In our front room, ‘parlour’ seems too grandiose a description, there was a large organ.  The room was used for Sunday dinners and visitors, the rest of the week meals were taken in the back room, which was an extension of the small kitchen at the back of the house, a much darker affair.  The front room was a light room with windows at the side and front, and patio doors, leading to a smallish yard at the back.  Although not very large, it contained a three-piece suite and some comfortable chairs, one belonging to my father, who also had a footstool, next to the radio, where he would sit and fall asleep after Sunday lunch.  We all had to tiptoe around him, making sure we did not wake him, because we all understood that he was a hardworking and tired man and deserved his additional sleep on a Sunday.  There was a dinning room table with enough chairs around to seat all of us, eight children, noisy and needing to be kept under control.  Tightly placed beyond the dining room table and next to the patio doors was the organ, black and imposing, with three keyboards and a pedal board, Bach scores on the reading panel.  After a good church service and before lunch in this ‘Sunday room’, my father would sit down, stretch his arms and play, play for God and country and Bach, pulling out all the stops, the pedal board moving and losing himself in the reverie of his certainty and belief.  This was personal, this was sweeping away all his week full of worries and battles for survival, the children, the noises, the sheer frustrations of an existence that so clearly was not what he wanted or expected from life.  He was never made to have so many children; we were god’s burden, given to him as a kind of test?  I never knew, but always suspected that we all had been some kind of disappointment, he had been caught between religious rules (no protection when having sex because God gives and takes as he sees fit) and his total incompetence and puzzlement as far as children and young people were concerned.  But then he did not need to understand children; he simply had to bring them up according to God’s manual.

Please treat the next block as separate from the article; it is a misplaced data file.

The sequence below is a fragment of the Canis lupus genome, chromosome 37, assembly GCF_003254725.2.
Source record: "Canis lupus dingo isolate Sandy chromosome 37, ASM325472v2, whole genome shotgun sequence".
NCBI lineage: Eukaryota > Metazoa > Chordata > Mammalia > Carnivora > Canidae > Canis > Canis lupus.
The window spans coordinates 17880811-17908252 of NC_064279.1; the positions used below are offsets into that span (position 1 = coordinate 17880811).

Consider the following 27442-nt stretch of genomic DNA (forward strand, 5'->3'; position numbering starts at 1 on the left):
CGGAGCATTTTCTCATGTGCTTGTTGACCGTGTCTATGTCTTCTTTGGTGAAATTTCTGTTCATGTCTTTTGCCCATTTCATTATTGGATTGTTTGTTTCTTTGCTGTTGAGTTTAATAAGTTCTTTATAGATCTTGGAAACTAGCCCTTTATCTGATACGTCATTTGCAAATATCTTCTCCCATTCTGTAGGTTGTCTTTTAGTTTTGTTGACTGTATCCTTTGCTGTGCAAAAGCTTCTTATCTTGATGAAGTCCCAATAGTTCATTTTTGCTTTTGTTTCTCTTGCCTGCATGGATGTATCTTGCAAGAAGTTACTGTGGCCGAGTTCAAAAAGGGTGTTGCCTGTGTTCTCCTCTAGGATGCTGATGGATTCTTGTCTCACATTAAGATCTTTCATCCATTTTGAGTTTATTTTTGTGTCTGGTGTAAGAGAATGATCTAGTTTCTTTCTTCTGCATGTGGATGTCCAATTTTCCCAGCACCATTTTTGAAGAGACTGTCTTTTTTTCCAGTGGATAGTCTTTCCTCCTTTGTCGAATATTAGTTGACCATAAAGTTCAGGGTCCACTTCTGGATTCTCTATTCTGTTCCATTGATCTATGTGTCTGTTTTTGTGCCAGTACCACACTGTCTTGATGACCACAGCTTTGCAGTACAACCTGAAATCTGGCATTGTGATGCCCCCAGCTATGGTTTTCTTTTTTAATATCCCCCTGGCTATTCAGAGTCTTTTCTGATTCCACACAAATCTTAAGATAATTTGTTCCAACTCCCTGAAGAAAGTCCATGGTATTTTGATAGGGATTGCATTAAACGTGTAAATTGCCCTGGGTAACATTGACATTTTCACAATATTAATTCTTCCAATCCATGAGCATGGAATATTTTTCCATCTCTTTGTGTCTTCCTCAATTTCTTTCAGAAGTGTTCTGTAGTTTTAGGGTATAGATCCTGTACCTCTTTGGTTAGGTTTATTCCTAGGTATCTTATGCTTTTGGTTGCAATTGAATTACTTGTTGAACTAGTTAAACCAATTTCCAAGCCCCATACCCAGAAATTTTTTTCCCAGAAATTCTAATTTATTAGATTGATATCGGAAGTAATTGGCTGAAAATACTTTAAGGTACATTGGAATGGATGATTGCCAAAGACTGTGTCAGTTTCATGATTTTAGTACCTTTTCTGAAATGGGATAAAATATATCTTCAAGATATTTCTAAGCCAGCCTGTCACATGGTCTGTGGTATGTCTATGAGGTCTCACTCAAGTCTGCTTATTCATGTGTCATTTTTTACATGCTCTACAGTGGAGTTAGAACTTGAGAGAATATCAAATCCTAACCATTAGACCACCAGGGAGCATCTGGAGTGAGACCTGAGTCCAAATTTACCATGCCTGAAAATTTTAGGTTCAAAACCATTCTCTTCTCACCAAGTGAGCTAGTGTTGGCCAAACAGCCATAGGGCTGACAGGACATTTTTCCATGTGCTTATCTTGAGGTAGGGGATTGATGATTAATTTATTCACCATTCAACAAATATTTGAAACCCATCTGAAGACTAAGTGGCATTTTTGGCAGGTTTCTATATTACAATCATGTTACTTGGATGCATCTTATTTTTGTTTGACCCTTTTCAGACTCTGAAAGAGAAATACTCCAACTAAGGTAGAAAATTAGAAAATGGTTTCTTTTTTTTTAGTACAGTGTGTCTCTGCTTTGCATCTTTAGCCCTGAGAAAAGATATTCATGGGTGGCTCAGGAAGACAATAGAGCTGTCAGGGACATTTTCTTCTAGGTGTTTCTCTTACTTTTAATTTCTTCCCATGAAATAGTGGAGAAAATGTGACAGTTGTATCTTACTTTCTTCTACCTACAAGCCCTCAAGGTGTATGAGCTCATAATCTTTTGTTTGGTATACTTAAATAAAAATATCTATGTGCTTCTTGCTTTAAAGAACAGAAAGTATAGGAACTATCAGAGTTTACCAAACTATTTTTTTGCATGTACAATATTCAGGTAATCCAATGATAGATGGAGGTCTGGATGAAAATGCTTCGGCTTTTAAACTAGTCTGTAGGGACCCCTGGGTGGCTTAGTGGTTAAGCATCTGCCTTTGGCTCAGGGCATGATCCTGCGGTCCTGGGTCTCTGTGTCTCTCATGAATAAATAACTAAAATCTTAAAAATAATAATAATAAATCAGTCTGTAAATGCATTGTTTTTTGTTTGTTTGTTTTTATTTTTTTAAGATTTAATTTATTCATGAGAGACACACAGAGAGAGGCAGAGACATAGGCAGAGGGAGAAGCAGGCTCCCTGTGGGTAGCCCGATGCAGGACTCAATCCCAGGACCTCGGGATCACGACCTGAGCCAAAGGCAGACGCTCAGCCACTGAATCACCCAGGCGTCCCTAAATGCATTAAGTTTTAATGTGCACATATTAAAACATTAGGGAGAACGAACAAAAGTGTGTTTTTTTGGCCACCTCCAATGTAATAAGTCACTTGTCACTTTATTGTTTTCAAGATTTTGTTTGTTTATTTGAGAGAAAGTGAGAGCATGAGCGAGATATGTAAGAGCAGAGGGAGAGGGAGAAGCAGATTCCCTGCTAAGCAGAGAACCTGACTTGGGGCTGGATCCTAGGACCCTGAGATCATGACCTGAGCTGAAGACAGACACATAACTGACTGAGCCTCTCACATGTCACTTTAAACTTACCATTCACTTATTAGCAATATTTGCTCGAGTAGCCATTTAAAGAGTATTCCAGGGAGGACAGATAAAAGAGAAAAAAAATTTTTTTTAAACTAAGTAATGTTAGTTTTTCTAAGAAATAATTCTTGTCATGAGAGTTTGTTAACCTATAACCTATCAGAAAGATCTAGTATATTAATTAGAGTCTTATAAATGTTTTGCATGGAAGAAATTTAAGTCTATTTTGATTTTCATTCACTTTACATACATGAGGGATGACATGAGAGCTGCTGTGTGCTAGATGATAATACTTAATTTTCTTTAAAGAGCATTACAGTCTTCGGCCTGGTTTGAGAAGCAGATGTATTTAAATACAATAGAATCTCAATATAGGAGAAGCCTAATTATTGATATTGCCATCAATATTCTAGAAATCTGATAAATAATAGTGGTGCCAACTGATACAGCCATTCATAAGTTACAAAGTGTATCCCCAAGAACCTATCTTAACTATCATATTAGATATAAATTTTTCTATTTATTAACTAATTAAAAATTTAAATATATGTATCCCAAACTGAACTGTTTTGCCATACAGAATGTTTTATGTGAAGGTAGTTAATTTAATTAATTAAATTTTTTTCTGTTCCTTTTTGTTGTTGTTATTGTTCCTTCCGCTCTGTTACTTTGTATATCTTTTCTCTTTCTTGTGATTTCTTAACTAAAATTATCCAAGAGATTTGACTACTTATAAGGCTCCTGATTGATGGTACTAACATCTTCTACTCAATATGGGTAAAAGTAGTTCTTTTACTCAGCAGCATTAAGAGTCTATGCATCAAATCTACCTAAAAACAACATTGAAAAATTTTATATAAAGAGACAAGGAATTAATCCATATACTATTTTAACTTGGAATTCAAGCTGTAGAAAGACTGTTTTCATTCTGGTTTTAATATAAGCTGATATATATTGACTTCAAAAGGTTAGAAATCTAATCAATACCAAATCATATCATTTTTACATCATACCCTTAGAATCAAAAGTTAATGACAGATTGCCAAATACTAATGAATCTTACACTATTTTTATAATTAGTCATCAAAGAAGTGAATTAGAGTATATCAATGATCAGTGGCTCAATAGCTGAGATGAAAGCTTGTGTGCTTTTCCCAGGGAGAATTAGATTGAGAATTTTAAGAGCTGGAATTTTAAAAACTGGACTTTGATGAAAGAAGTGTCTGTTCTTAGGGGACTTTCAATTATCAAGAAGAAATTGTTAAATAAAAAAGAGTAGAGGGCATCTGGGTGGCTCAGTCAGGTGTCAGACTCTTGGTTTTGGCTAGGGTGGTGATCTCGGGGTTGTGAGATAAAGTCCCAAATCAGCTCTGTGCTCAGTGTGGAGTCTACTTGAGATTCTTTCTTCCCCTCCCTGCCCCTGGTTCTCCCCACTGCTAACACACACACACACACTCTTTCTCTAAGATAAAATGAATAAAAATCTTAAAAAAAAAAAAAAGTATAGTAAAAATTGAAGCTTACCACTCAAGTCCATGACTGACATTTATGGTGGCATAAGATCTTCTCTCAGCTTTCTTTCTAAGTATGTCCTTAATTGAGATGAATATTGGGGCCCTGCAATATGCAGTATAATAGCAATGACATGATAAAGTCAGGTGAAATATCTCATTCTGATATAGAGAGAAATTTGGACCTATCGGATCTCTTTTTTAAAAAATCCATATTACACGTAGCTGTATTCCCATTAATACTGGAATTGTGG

At the side and the front of this part of the house, just outside the front room windows were some shrubs and some containers and baskets with flowers, that my mother somehow or other found time for, balancing the feeding and basic care for children with the demands of the shop.  This was an extension of the house, a retail outlet with household goods, furniture and toys for the villagers, who frequented this shop as their lifeline to a better and more fanciful existence.  When the shop was renovated and extended the yard at the back became smaller still as the land on the other side of the house now became totally built up.  There would be even less space for members of this large family to go outside, play or simply sit on a chair in the sun, away from the melee in the house.  By that time however some of the older children had left, got married or moved away, and the younger ones were now teenagers and less inclined to spend much time in or around the house, when there was no need to.